Zooming out from the viaduct debate, one of the fault lines
among the solid majority that supports transit in Seattle is between those that favor investment in all transportation modes and those that think we have to de-prioritize easy and cheap access for cars, often caricatured as a “war on cars”.
The former group is very much swayed by the easy-driving arguments we see in the tunnel and road diet debates. Businesses are worried that customers can’t get to the store. Operators of freight and emergency vehicles wonder how they’ll navigate the congestion. People may support others using transit but don’t see themselves abandoning use of the car. This line of thinking has a long an honorable tradition, including great friends of the blog like former Mayor Greg Nickels. Over the years, I’ve slid further into the “stick” camp based on some important realizations:
- Emphasis on car access makes transit either worse or vastly more expensive than it needs to be. In a low-capital cost project like RapidRide, responsiveness to parking concerns means that the bus simply won’t get priority treatment. For a big-dollar project like Sound Move, it means Sound Transit rebuilds the entire MLK roadway rather than simply taking the ROW needed, which would have been much cheaper.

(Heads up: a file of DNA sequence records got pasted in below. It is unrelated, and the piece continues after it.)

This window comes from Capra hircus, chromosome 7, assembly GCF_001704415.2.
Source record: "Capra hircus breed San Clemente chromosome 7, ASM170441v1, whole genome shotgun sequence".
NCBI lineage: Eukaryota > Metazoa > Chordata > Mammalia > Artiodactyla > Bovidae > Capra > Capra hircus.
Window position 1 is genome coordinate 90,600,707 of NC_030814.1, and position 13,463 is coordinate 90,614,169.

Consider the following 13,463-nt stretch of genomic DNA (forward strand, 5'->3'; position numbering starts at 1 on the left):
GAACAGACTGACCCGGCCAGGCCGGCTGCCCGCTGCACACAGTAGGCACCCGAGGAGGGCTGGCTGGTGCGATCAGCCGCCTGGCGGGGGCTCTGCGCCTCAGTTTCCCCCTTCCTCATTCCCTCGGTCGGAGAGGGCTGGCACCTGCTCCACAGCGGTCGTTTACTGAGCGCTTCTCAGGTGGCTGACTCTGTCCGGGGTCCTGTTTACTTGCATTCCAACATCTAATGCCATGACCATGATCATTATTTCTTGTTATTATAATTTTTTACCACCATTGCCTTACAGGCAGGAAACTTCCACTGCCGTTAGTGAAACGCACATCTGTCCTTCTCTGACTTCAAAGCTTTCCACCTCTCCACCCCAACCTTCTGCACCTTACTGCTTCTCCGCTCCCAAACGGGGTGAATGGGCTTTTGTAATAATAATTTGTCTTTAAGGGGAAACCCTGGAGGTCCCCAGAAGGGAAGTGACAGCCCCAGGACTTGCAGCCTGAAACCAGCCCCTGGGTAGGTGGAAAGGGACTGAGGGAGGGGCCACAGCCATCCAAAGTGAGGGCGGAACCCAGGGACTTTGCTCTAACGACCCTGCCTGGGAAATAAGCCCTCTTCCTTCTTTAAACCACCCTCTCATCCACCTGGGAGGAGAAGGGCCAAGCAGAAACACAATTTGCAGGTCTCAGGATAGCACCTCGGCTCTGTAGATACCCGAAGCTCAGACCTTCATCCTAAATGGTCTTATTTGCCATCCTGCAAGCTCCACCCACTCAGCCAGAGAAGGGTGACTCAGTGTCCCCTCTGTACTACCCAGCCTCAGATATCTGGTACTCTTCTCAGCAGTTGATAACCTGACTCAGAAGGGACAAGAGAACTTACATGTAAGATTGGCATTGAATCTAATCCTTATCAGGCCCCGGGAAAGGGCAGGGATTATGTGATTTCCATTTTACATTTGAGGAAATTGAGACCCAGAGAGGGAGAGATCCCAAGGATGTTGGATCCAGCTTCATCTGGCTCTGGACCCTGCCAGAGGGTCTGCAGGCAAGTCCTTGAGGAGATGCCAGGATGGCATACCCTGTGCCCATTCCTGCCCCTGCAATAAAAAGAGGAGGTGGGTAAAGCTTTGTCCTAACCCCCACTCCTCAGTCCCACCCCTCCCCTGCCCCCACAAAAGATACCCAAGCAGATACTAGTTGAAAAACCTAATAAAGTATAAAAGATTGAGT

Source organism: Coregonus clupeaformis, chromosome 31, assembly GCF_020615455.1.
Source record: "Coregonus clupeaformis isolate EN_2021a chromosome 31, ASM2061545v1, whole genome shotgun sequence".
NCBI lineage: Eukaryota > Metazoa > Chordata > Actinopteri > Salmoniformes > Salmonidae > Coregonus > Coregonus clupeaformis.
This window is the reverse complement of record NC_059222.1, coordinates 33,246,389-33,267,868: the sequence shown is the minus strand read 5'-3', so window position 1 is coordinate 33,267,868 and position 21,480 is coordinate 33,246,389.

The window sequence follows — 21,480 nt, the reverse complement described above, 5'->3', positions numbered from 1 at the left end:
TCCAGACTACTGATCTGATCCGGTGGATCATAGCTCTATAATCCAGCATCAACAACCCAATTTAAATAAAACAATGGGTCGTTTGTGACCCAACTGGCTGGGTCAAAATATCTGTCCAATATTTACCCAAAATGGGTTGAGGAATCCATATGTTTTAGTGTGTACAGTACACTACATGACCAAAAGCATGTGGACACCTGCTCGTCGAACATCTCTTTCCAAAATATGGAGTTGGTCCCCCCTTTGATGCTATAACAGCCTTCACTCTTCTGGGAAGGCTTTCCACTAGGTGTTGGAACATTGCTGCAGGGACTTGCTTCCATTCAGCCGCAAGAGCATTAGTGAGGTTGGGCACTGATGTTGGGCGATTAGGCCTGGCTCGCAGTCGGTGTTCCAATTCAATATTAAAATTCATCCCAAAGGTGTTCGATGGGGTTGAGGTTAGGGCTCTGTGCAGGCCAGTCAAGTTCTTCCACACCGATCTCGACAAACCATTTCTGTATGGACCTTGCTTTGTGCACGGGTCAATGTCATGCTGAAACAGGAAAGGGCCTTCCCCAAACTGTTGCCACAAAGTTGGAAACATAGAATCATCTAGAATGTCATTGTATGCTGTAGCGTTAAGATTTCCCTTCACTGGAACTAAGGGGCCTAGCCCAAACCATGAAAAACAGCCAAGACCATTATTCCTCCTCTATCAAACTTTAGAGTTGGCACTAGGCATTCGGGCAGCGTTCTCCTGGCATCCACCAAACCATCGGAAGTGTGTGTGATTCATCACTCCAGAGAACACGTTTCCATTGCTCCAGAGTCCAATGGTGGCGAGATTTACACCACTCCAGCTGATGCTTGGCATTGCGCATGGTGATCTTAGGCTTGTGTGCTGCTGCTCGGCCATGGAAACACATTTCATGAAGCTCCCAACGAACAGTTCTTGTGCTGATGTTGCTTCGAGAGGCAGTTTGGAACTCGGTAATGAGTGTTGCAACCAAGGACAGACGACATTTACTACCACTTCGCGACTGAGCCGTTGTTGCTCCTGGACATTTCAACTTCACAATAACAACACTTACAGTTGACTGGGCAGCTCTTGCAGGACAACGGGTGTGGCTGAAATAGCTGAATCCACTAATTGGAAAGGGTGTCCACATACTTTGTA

- Most people make their mode decision, quite reasonably, on what’s easiest and cheapest for them, rather than any externalities they produce by driving. If driving and parking is cheap and uncongested, it will always be more convenient than taking transit and transit will lose, which is bad news for all those externalities.
- At the moment, most Seattle households own cars. We’re in an equilibrium where the car is often the easiest way to get around, so everyone builds parking to accommodate most people, so land use is crappy for transit use, so everyone owns cars. To break out of the cycle, at some point residents must say enough and start allowing stuff that doesn’t assume most people will use cars to get around.
People with big transit dreams often fall victim to this death by a thousand cuts. Make enough concessions to preserve car access, and your project is no longer what it was.
The deep-bore tunnel is a case where we’re told that it’s simply “not practical” to limit our investment in car infrastructure, which is why it has provoked such deep splits in our community. In the viaduct replacement a total of $1.2 billion of non-gas-tax, non-toll money is being spent, not a dime of it on transit. Even the “surface/transit” option has hundreds of millions to improve capacity on I-5 and lots of street improvements.
$1.2 billion is in the ballpark for high-quality light rail to West Seattle or Ballard, or a Second Avenue transit tunnel to improve RapidRide now and rail in the future. All of these would have supported the same corridor that the DBT will. It’s a failure of vision by our leaders circa 2008-2009 that this approach wasn’t even on the table. And it’s sad to say that many Seattle voters and politicians that self-identify as pro-transit environmentalists today share those same failures.